21 , 2016-03 , 東京大学東洋文化研究所 , Institute for Advanced Studies on Asia, The University of Tokyo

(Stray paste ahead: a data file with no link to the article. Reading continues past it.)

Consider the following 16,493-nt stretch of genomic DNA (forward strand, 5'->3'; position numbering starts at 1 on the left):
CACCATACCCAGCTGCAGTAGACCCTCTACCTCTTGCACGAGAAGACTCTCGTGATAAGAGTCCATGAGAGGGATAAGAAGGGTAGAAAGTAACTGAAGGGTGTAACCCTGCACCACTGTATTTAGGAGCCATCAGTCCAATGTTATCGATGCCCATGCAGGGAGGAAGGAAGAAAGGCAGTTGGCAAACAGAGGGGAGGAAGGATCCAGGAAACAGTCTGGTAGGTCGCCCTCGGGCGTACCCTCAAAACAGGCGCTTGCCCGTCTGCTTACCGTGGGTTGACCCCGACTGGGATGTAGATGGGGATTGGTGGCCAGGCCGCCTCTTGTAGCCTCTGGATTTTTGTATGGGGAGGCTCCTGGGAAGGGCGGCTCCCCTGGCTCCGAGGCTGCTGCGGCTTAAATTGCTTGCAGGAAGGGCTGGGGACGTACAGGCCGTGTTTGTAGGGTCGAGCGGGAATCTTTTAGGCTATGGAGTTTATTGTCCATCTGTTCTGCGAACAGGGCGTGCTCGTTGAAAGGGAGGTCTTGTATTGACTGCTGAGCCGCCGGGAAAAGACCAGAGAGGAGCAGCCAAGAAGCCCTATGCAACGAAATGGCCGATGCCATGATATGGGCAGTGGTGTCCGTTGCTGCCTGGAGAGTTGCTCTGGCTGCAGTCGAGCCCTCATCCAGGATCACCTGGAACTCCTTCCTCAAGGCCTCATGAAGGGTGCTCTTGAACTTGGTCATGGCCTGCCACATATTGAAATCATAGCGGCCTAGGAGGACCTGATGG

Xixiangji 西廂記, a masterpiece of Yuan drama, boasts more than 40 editions in Ming era. Panke shuoren 槃薖碩人 edition is one of them, published in 1621. In this edition, the text is revised by Panke shuoren in order to fit the drama to the actual performance of the time. In the upper column of each page, there are editor’s notes which explain the reasons why he changed the original text. A number of notes point out, for the reason of revision, that the arias of main roles are inappropriate to be sung in front of elder characters because they express strong emotions; they are against courtesy (li 礼). He often makes some changes in order to solve the problem. There is an implicit rule of drama, however, that even if there are other characters on the stage, they do not necessarily hear or make response to the arias. Why did Panke shuoren ignore this rule of drama? In late Ming, as southern drama became popular among wenren 文人(men of culture) , Xixiangji in southern tunes appeared in two versions. Panke shuoren made reference to considerable numbers of editions, both in nor thern and southern styles to make his version. As a result, Panke shuoren edition was influenced largely by the style of southern drama, although it still belongs to the category of northern drama. In southern plays, all the characters can sing arias, and songs can be used for conversation along with spoken words. If used for conversation, songs must be heard by other characters. Then they cannot convey what sounds rude or against courtesy to other characters, especially the elders. The author concludes the reason for Panke shuoren’s sensitivity to li 礼 as follows: his revision was largely influenced by the style of southern drama; he had to consider the taste of audience which was mainly wenren.